At this time Patriarch Cyril I (Lukaris) was slandered before the sultan and imprisoned on the island of Tenedos, and Saint Athanasias was chosen upon the Patriarchal throne on 25 March 1634, on the day of the Annunciation of the MostHoly Mother of God.
Situated upon the archpastoral cathedra-seat, Patriarch Athanasias led an incessant struggle against heretics, Jesuits and Mahometans. Being on the Patriarchal throne but about 40 days, he was deposed through the intrigues of the enemies of Orthodoxy, and upon the cathedra-seat Cyril I (Lukaris) was returned. The saint set off to Athos, where for a certain time he pursued asceticism in solitude. Then he was again elevated to the Patriarchate, but again after a year he was deposed, after which he returned to the city of Thessalonika and kept up his connections with Athos. In view of the intolerable persecutions of the Christians by the Mahometans, Saint Athanasias was repeatedly obliged to send (from 1633 to 1643) petitions to the Russian tsar Mikhail Feodorovich (1613-1645) concerning the bestowing of alms for the hapless Church of Constantinople.
When dwelling at Thessalonika became for the saint impossible, he was forced to journey to Moldavia under the protection of its sovereign, Basilos Lukulos, and he settled there in the monastery of Saint Nicholas near Galats. And here he constantly turned his gaze towards Mount Athos, he visited it often and hoped to finish his life there. But the prescience of God judged otherwise.
In 1652 after the martyr’s death of Patriarch Cyril I (Lukaris), Saint Athanasias was again elevated to the OEcumenical cathedra. But he was on it for only 15 days, since this preacher of the Orthodox faith in Christ was not pleasing to the Mahometans and Catholics. During the time of his final Patriarchal service he preached a sermon, in which he denounced the papal pretensions to be head of the OEcumenical Church and the pretensive apostolic pre-eminence. Persecuted by the Mahometans and Jesuits, physically weakened, he transferred the running of the Constantinople Church to the Metropolitan of Laureia, Paisios, and he withdrew to Moldavia, where he received from the sovereign to be administrator of the monastery of Saint Nicholas at Galats. Knowing the deep faith and responsiveness of the Russian nation, Saint Athanasias undertook a journey to Russia. In April 1653 he was met with great honour in Moscow by Patriarch Nikon (1652-1658) and tsar Aleksei Mikhailovich. Having received generous alms for the needs of the monastery, in December 1653 Patriarch Athanasias left for Galats. On the way he fell ill and stayed at the Transfiguration Mgarsk monastery in the city of Lubno in February 1654. Sensing his impending death, the saint compiled a final testament and on 5 April expired to God. Hegumen Petronios with the brethren of the monastery made the burial of the Patriarch. By Greek custom the saint was buried in a sitting position. On 1 February 1662 Saint Athansias was glorified into the ranks of the Saints and his feastday established under 2 May, on the day of co-memory of Saint Athanasias the Great.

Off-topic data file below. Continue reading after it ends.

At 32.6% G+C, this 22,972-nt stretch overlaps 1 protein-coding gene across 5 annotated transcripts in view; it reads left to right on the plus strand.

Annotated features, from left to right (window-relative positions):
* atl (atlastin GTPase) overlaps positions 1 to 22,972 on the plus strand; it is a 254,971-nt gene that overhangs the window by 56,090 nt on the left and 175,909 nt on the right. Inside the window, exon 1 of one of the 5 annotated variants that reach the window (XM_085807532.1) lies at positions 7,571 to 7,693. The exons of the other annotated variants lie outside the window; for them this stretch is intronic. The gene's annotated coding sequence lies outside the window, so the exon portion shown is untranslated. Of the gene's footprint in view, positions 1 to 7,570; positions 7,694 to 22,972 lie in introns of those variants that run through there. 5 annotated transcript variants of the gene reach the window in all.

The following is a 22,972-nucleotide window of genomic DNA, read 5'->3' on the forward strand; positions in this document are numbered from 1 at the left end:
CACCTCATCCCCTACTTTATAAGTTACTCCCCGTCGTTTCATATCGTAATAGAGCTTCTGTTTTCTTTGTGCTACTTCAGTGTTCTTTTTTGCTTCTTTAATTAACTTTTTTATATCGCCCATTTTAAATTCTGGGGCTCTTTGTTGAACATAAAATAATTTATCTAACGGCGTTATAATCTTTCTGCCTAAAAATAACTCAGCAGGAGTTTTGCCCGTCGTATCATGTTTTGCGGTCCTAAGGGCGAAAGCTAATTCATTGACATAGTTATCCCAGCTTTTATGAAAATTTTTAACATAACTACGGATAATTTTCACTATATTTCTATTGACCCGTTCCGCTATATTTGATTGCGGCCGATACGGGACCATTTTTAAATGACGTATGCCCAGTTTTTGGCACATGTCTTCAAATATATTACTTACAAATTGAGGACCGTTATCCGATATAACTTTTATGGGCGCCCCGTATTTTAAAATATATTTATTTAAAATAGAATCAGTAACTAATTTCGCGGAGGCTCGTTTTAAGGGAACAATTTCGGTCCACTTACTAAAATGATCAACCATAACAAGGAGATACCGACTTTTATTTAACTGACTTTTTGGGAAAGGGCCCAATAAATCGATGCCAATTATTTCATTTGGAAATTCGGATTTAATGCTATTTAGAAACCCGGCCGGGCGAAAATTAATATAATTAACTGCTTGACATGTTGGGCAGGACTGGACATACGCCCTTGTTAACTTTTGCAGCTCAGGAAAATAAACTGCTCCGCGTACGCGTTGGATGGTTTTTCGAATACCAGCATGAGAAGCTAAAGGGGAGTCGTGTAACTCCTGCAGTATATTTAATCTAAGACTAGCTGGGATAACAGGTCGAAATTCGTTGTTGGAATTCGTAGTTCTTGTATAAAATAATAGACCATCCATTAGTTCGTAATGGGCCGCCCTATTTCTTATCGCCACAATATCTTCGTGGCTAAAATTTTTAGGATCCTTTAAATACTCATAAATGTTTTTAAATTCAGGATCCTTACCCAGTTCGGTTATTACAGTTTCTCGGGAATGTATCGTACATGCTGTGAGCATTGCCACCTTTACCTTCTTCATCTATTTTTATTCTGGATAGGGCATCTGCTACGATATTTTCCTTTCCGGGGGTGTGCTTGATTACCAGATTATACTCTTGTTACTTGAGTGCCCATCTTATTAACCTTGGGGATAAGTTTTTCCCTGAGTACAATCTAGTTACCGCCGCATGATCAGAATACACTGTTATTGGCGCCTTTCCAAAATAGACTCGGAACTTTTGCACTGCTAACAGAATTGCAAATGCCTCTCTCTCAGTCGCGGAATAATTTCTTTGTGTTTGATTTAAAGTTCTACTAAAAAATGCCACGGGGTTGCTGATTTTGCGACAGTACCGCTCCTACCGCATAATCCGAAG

The relics of holy Patriarch Athansias, glorified by numerous miracles and signs, rest in the city of Khar’kov, in the Annunciation cathedral church.